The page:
for the attitudes that undermine us. Once we become familiar with the attitudes that hinder
our practice, we will, over time, acquire a growing knowledge of the attitudes that are useful.
Here are examples of basic attitudes that are conducive to mindfulness meditation:

  • It is enough to clearly recognize what is happening; nothing needs to be fixed or changed.
  • Have patience with all that happens; being in a hurry is a form of greed.
  • There is nothing to prove or resist in meditation; every occurrence is a time to learn
    something new about being peaceful.
  • You are a valuable person, your well–being is important, and your capacity for attention is a
    treasure; no message that you are less than beautiful is worth believing.
  • Trust the awareness that flows out of stillness.

The common element in these five attitudes is that they promote a calm, non–reactive
attention (including a calm, non–reactive attention to our reactivity). They do not involve trying
to change what is happening; they are part of finding a useful, meditative way of being aware
of what is happening.

Other, more active attitudes may also be useful to cultivate.. An attitude of kindness,
compassion, or letting go can be helpful. Tapping into the confidence that comes from
whatever faith or trust we have in the practice is another useful mindset. So too is a sense of
blamelessness for living a life of ethical integrity. Not only do these attitudes function as
antidotes to their opposites, they are also nourishing in and of themselves. Nourishing
ourselves with skillful attitudes is an important pleasure of meditation.

As meditation develops, each person will learn for themselves which attitudes are most useful.
Often, we discover that what is helpful at one phase of practice is no longer useful later.
Sometimes a firm, unwavering commitment is beneficial; other times a soft, relaxed attention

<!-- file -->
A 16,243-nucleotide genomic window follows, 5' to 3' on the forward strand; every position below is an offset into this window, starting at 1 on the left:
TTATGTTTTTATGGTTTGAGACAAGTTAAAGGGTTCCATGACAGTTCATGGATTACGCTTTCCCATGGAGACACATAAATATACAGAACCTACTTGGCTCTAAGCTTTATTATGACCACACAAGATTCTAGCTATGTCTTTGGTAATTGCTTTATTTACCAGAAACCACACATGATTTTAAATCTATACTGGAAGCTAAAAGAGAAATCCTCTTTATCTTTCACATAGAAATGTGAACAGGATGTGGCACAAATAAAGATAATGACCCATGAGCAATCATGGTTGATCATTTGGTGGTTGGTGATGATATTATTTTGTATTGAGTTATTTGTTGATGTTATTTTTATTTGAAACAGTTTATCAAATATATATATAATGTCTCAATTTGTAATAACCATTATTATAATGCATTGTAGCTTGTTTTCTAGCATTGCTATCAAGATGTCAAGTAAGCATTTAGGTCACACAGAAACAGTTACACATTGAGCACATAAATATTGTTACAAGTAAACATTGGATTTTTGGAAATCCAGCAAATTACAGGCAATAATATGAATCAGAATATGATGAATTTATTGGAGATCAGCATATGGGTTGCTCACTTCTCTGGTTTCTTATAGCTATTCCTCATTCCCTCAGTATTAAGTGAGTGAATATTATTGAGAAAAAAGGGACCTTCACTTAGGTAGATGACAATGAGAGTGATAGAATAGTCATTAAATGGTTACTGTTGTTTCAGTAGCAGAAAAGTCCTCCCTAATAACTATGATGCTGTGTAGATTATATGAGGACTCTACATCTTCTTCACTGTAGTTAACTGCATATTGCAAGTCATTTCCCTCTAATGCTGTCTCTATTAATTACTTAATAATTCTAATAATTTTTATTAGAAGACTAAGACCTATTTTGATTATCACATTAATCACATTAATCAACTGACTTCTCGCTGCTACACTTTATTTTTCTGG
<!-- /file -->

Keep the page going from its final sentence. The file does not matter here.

that allows things to unfold on their own is most helpful. When we are developing our
mindfulness, different attitudes may be more useful than when we are cultivating
concentration. For example, it’s useful to avoid believing there are such things as distractions
when doing mindfulness meditation; instead these are seen as appropriate subjects to hold in
awareness. In doing concentration practice, on the other hand, it might be helpful to recognize
distractions as something to be let go of or as something to ignore in favor of more fully
focusing on the object of concentration.

A useful way of becoming mindful of our attitudes is to distinguish between what is happening
at any given moment and our relationship to what is happening. Seeing this distinction can
create space or a pause between the two. This space is a doorway to peace. Seeing the
distinction between what is happening and our relationship to it also allows us to consider
whether or not the attitude embedded in the relationship is skillful.

Liberation is a shift in the relationship we have with experience. It is this relationship that is
liberated from craving, clinging, and attachments. The attitudes that support the path of
liberation are those that share in some of the qualities of liberation itself. For example, an
attitude of equanimity shares some of the non–reactivity that becomes complete in liberation.
An attitude of inclining toward letting go of clinging matures into the mind’s thorough letting go
that is liberation. An attitude of non–contention or non–conflict with whatever happens in
meditation is a foretaste of the peace of liberation. In these ways we may understand that
attention to one’s attitude is not only central to meditation practice but central to the path of

If meditation is the art of beautifying the mind, attending to our attitudes is key to this
beautification. This includes being kind, patient, equanimous, and without conflict as we attend
to our attitudes. There is no path to freedom if the traces of the goal are not found in the path
to the goal.